AAJ: You performed as Marian Page?
MM: I started out as Marian Page, which was sort of an alias because my parents weren't too thrilled with me. Then when I got to New York, I found out there was already a Marian Page who played in New York at the Monkey Bar. So I very quickly became Marian McPartland which, as a name, has stood me in good stead ever since.
AAJ: Your parents were not pleased with your choice. Given all that you went on to do, did they ever come around to approving?
MM: Yeah, they did, especially when I would get write-ups and reviews, records, all the good things that would happen to me. They were very pleased about all that.
AAJ: Your father offered you one thousand pounds to stay in school. Was there any temptation? Was there an implicit understanding in the offer that you drop jazz altogether?
MM: Yes he did. He didn't want me to go on that trip with the four pianos. He wanted me to stay at the Guildhall. Of course, I didn't take the money.
AAJ: While entertaining troops during World War II you met your soon to be husband, cornetist Jimmy McPartland. He was steeped more in traditional Dixieland jazz and you more progressive. Was there any sort of cross pollination artistically?
MM: Well, I had always been able to playhe hated the wordDixieland (and I did too). But I could play all those tunes. I listened to a lot of those players of the day. I could play with him and enjoy it very much, but then when bebop came along I could easily switch to that. Still to this day, I love to play with a Dixieland bandnot full time, but once in a while it's fun. And of course I enjoyed playing with Jimmy. I guess I am still a middle of the road bebopper. I don't know how to describe myself.
AAJ: Eventually you moved stateside  first to Chicago, then New York (1949). Did either location directly affect your artistic identity?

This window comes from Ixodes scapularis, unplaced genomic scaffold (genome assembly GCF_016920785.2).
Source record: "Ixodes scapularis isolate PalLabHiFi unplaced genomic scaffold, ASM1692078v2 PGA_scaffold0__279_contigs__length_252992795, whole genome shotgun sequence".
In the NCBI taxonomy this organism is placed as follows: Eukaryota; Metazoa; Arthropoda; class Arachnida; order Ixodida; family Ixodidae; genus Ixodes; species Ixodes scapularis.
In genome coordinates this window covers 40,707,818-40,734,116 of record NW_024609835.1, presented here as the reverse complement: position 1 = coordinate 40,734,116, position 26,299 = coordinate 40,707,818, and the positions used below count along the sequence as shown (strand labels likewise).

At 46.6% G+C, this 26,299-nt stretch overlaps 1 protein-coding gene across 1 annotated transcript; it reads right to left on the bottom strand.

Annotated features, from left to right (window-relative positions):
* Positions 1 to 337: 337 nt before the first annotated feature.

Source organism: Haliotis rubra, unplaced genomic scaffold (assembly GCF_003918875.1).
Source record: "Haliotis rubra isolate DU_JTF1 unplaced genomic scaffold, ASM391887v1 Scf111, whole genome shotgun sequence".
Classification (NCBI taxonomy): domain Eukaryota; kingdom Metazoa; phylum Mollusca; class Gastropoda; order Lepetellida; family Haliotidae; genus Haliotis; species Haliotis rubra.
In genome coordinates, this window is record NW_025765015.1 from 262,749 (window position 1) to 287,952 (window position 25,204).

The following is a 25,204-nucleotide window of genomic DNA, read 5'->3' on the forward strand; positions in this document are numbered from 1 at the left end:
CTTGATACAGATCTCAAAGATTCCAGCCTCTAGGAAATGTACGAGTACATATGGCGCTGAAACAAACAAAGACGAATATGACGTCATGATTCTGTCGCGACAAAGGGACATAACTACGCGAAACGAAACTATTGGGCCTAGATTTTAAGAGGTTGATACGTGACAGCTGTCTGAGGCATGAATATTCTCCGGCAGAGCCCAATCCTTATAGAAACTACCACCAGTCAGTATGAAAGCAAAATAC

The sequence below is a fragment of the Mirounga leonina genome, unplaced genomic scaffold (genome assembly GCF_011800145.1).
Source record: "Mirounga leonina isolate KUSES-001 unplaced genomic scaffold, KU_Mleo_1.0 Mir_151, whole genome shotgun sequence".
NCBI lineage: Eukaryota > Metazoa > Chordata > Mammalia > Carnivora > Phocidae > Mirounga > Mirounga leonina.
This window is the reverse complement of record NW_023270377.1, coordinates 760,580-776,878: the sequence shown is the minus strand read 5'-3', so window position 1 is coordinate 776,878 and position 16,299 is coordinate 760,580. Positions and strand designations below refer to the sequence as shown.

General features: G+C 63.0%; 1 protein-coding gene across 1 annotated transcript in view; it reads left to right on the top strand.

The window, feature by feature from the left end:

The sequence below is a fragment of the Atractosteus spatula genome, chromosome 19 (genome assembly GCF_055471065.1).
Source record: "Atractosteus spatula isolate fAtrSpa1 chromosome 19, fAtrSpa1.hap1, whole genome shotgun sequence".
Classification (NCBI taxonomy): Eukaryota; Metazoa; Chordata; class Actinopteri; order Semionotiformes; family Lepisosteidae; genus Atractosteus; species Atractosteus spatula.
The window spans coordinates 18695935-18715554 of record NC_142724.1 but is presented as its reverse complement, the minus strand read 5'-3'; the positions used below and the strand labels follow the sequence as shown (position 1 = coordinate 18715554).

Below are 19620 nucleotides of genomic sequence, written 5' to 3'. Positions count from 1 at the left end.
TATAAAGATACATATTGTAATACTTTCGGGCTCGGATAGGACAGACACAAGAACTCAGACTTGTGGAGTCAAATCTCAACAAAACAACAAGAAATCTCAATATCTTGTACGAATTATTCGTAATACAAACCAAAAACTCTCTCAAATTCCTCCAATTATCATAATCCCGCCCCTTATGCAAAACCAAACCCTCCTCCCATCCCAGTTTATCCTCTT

MM: I think I just got better, being in New York and getting this steady job at the Hickory House, which lasted about ten years. During that time, I think I learned much more about how to play, and I feel I am still learning. I don't think you ever stop learning.
AAJ: Was it at this point you began to record?
MM: We did record in Chicago, but then when we got to New York I was signed to Capitol and made four records with them. Actually, I then later started my own record company, Halcyon. Then I went with Concord; they took all my Halcyon recordings and put them out on Concord.
AAJ: Had you preplanned the size of the ensemble and format you wanted for recording?
MM: Oh, sure. I certainly knew what I was going to do. The first record I made for my own company was a duo with bass and piano. It sounded so good at the time, and still does years later. I went on to record with other people: Dave McKenna, Alec Wilder and many others.
AAJ: Your trio had a residency at The Hickory House, which was part of the 52nd Street scene. Was there any preconceived notion of what you could do as a womanstill a relative rarity in jazzleading a group?
MM: I think all that woman stuff actually went by me because I was married to Jimmy. There was a lot of talk about men not wanting to play with women but I never had that problem. I guess because I was the leader, I could call up any man I wanted and if he didn't want to play with me he didn't have to, but that never happened.